U.S. Open at Chambers Bay: 'USGA hit a home run...prospects good' for a return in 2025
There is no ambiguity from the man principally responsible for bringing the U.S. Open to Chambers Bay about how it played out, as his Tweet a few days after its conclusion made clear.
— John Ladenburg (@JohnLadenburg) June 24, 2015
But now that the dust has settled (and not simply from turning the sprinklers back on), what are former Pierce County Executive John Ladenburg's thoughts looking back and looking forward?
"I couldn't have scripted it any better," he said, citing the drama, the winner (Jordan Spieth), the weather and local reaction. "The USGA really hit a home run here."
It is Ladenburg's belief that the USGA is interested in another plate appearance, too, possibly in 2025, the next year to which it has not yet committed the Open to a course.
"The USGA hired two local economists to do an economic study," he said, noting that that is not an ordinary procedure for the USGA. "I believe that's to help the county sell it."
A scenario envisioned by Ladenburg from the outset was for Chambers Bay's inclusion in a rotation that would bring the Open to the West Coast twice every decade, five years apart for Pebble Beach Golf Links and Chambers Bay.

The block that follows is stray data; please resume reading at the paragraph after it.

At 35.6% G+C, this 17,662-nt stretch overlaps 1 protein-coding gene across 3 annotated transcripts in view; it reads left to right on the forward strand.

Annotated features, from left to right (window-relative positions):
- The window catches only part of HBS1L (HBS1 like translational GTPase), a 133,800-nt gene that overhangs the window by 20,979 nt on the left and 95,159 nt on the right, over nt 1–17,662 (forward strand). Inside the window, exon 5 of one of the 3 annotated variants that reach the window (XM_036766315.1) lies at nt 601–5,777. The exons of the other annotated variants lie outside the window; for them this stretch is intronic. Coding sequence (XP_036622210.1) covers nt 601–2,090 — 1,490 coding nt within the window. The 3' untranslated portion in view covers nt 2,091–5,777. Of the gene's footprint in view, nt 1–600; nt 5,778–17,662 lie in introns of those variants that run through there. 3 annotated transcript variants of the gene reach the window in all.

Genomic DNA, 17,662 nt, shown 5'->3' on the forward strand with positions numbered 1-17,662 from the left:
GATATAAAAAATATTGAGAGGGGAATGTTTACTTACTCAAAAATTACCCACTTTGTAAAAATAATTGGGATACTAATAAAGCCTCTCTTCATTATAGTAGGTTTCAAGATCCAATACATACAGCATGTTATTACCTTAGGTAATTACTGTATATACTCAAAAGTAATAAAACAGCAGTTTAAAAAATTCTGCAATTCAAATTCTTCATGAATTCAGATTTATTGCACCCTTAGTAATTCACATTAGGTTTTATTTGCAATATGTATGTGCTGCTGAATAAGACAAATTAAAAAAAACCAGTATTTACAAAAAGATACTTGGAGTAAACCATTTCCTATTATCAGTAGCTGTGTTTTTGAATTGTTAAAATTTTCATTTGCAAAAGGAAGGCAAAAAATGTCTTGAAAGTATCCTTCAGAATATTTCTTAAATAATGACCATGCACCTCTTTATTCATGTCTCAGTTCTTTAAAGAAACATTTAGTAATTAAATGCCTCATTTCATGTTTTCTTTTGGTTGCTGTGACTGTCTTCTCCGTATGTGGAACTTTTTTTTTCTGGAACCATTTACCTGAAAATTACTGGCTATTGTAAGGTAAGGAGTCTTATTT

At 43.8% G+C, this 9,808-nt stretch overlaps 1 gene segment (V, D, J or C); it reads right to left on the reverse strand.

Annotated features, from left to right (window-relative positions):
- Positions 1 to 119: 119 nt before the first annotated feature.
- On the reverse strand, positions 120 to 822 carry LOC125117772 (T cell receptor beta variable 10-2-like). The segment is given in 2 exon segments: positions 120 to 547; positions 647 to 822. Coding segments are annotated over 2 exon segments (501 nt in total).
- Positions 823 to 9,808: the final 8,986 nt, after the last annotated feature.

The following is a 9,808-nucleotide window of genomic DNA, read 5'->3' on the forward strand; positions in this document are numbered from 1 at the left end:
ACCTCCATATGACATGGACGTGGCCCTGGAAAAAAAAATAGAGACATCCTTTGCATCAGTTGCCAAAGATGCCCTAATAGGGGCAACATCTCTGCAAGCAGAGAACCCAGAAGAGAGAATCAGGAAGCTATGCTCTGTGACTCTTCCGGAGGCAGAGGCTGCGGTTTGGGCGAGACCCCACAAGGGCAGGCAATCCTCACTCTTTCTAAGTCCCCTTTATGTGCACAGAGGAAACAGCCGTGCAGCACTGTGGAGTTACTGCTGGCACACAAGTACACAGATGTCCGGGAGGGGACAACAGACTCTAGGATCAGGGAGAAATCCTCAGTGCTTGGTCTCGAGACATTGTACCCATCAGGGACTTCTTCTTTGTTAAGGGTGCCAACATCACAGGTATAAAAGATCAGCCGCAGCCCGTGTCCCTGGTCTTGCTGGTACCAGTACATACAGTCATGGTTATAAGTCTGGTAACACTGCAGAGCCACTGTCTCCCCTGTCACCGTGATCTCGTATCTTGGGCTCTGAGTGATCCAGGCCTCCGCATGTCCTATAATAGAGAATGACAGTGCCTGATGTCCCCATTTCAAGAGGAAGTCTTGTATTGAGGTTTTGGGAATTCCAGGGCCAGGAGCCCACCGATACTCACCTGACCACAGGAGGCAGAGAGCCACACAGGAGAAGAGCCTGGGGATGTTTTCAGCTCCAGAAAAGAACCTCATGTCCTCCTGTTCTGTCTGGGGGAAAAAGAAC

"I think the prospects are good," he said of bringing the Open back in 2025. He said he would be surprised only if Pierce County did not make a bid.
He also had this interesting proposal: Bringing the U.S. Women's Open there. "Our close connection with Asia here, we're its major trading partner, I was telling the USGA that we could draw, 5000, 6,000, 7,000 visitors just from Korea, Taiwan and Japan, and could have the U.S. Women's Open introduced to a whole broader audience than it is now."
As for the two criticisms of the course, the greens and the difficulty getting spectators around the course, Ladenburg indicated they're minor hurdles, that "greens can get redone" and bulldozers can take care of some of the hills that proved an impediment to gallery traffic.